Transit City Update

At the TTC meeting last week, there was a long presentation about the status of the various Transit City projects. The TTC’s website contains only the two page covering report with absolutely no details, but lucky for you, my readers, here is an electronic copy. As and when the TTC actually posts this report on their own site, I will change the link here to point to the “official” copy.

Warning: 7MB download: Transit City February 2008

While there may be individual issues to prompt kvetching in this report, overall I am impressed by what is happening. For the first time in over 30 years, we have not only a unified plan, but a unified set of studies. I may be naïve to expect all of this will actually be built, but we are in far better shape knowing what might be than if only one or two lines were on the table.

Here is an overview of the report along with my comments.

Overall Priorities

Of the various Transit City proposals, three have been selected as the top priority for design, funding and construction: Sheppard East, Etobicoke Finch-West and Eglinton-Crosstown. All lines were scored against various criteria, and those coming out on top overall got the nod. This doesn’t mean work stops on the others, but at least we know the staging.

Projected total ridership is highest for Eglinton, Finch and Jane, with Sheppard East in 5th place. Partly, this is due to the length of the routes and their catchment areas. Note that Waterfront West brings up the rear, unsurprising given the area it draws from.

The lines rank roughly the same way for the number of car trips diverted to transit and the reduction in greenhouse gases. There’s something of a compound effect here as several measures all vary more or less as a function of ridership.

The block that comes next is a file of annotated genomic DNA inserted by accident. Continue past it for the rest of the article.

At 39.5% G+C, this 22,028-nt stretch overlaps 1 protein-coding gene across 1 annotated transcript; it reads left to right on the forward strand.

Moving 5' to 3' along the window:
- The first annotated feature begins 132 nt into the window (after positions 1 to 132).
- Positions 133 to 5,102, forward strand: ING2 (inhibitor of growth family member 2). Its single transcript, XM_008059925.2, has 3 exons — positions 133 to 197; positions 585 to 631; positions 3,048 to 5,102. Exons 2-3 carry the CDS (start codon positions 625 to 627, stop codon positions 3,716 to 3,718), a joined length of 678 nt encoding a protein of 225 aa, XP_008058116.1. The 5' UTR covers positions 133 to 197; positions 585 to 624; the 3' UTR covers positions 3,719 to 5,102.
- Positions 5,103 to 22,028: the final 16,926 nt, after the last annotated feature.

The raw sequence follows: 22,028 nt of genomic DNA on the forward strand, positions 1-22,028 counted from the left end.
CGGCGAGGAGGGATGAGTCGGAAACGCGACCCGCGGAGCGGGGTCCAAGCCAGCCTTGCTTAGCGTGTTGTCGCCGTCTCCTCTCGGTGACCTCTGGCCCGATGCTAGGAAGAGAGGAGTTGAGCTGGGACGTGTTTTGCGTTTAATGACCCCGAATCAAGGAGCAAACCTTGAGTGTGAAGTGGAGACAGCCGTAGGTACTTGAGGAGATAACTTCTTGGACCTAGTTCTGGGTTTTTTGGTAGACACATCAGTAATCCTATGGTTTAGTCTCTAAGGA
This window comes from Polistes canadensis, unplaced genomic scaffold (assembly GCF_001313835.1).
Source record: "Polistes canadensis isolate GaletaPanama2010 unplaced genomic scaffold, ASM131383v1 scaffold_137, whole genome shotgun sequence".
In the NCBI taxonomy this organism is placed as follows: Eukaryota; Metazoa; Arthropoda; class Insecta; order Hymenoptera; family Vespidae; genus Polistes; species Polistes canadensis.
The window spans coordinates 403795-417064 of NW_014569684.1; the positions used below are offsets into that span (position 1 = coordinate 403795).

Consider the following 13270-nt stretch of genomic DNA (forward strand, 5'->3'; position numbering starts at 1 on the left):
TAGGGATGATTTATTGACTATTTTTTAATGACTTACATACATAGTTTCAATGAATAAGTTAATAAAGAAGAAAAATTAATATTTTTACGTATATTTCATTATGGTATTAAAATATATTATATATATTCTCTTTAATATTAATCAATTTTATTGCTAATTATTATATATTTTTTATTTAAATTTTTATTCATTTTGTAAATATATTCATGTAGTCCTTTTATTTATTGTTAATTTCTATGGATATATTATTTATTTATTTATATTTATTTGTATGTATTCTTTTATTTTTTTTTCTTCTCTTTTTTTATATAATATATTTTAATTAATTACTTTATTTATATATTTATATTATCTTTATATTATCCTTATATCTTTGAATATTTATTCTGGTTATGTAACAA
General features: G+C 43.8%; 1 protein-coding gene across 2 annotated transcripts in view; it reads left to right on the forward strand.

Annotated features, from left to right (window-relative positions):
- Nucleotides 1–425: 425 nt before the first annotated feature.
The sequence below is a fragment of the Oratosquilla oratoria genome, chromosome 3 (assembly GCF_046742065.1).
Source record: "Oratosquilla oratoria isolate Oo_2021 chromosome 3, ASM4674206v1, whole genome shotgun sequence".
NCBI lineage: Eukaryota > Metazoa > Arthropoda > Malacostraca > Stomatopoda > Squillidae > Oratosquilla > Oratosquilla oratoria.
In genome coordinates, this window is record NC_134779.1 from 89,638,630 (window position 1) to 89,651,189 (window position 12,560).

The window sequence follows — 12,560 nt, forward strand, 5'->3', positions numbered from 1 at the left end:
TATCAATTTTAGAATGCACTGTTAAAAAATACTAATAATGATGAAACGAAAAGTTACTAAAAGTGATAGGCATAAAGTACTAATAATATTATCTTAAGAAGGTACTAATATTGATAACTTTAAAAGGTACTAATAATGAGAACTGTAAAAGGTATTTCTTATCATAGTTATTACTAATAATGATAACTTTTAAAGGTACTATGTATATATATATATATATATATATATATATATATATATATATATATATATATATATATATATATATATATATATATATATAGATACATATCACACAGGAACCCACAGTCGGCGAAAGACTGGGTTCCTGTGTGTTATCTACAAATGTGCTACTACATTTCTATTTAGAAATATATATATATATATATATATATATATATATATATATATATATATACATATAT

Transit City, again with the exception of Waterfront West, touches the City’s priority neighbourhoods where better transit is needed to increase mobility and economic opportunities for the residents.

What’s Missing

Notable by their absence are the Waterfront East lines (Queen’s Quay, Cherry Street and Port Lands) as well as the Kingston Road line in Scarborough. EAs are aready in progress for these, but they don’t make it onto the overall status report.

This is a shame because we must stop making distinctions between “Transit City” itself, and other related transit projects that will compete for attention and funding.

Sheppard LRT

When you put the various scores together, Eglinton, Finch and Jane rank 1-2-3 with Sheppard coming in at 4. Jane, however, has alignment problems that need solving at the south end, and politically, building most of the new lines west of Yonge Street wouldn’t fly at Council. Also, Sheppard has strong support from the local Councillors and it’s better that we take advantage of it before rumblings of “we want a subway” come to the fore.

The EA has started for this project, engineering feasibility studies are complete, some preliminary community meetings have already been held, and the first official EA meeting will be on April 7 (location TBA). The hope is that an EA report will go to Council in July.

One intriguing wrinkle is that the TTC will study a branch of the line down to the Scarborough Town Centre. I find this amusing considering that such a line would duplicate the proposed RT extension, and could pave the way for a full-scale LRT conversion of the RT. That will never be allowed to happen, and we can expect ice-cold water to pour down on this option.

Design at Don Mills Station is a concern given the depth of that station, and the real question is whether the subway should be extended one stop east, or the LRT dive into a tunnel before crossing the DVP so that it could make a connection one level up from the subway station.

One issue that we have debated here at length is the discontinuity of trips crossing Yonge Street, and this shows up in the Finch West study as well.

Etobicoke — Finch West

This project is running about four months behind the Sheppard line, and the TTC hopes to complete the EA by the fall of 2008.

Several alignment issues are to be resolved including the interface at Finch Station, getting across the 400 and the CPR MacTier Subdivision, and the western terminal’s location. This could be at the airport or is Mississauga or some combination of the two.